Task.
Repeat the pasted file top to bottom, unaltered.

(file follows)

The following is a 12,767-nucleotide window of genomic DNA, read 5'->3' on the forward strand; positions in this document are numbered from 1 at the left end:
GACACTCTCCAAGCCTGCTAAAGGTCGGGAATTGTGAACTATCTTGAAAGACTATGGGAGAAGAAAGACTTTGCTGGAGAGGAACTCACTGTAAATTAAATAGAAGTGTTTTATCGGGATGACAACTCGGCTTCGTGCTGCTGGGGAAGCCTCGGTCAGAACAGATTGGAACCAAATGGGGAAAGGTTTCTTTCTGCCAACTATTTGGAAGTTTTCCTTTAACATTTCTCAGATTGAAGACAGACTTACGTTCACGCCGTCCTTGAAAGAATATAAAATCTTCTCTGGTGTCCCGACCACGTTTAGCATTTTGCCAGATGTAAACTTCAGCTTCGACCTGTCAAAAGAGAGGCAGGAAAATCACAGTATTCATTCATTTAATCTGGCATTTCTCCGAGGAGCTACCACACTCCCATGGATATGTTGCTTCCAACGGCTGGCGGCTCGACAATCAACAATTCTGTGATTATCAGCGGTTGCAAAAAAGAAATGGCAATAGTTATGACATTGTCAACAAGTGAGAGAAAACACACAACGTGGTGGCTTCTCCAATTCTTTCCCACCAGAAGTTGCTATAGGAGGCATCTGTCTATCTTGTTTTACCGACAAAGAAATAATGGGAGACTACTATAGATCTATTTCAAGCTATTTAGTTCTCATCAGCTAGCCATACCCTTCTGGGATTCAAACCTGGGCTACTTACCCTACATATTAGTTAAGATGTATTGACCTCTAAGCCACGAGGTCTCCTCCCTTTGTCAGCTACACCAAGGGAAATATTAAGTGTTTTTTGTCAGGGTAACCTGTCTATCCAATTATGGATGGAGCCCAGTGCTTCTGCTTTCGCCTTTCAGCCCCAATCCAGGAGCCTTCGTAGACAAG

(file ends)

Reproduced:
The following is a 12,767-nucleotide window of genomic DNA, read 5'->3' on the forward strand; positions in this document are numbered from 1 at the left end:
GACACTCTCCAAGCCTGCTAAAGGTCGGGAATTGTGAACTATCTTGAAAGACTATGGGAGAAGAAAGACTTTGCTGGAGAGGAACTCACTGTAAATTAAATAGAAGTGTTTTATCGGGATGACAACTCGGCTTCGTGCTGCTGGGGAAGCCTCGGTCAGAACAGATTGGAACCAAATGGGGAAAGGTTTCTTTCTGCCAACTATTTGGAAGTTTTCCTTTAACATTTCTCAGATTGAAGACAGACTTACGTTCACGCCGTCCTTGAAAGAATATAAAATCTTCTCTGGTGTCCCGACCACGTTTAGCATTTTGCCAGATGTAAACTTCAGCTTCGACCTGTCAAAAGAGAGGCAGGAAAATCACAGTATTCATTCATTTAATCTGGCATTTCTCCGAGGAGCTACCACACTCCCATGGATATGTTGCTTCCAACGGCTGGCGGCTCGACAATCAACAATTCTGTGATTATCAGCGGTTGCAAAAAAGAAATGGCAATAGTTATGACATTGTCAACAAGTGAGAGAAAACACACAACGTGGTGGCTTCTCCAATTCTTTCCCACCAGAAGTTGCTATAGGAGGCATCTGTCTATCTTGTTTTACCGACAAAGAAATAATGGGAGACTACTATAGATCTATTTCAAGCTATTTAGTTCTCATCAGCTAGCCATACCCTTCTGGGATTCAAACCTGGGCTACTTACCCTACATATTAGTTAAGATGTATTGACCTCTAAGCCACGAGGTCTCCTCCCTTTGTCAGCTACACCAAGGGAAATATTAAGTGTTTTTTGTCAGGGTAACCTGTCTATCCAATTATGGATGGAGCCCAGTGCTTCTGCTTTCGCCTTTCAGCCCCAATCCAGGAGCCTTCGTAGACAAG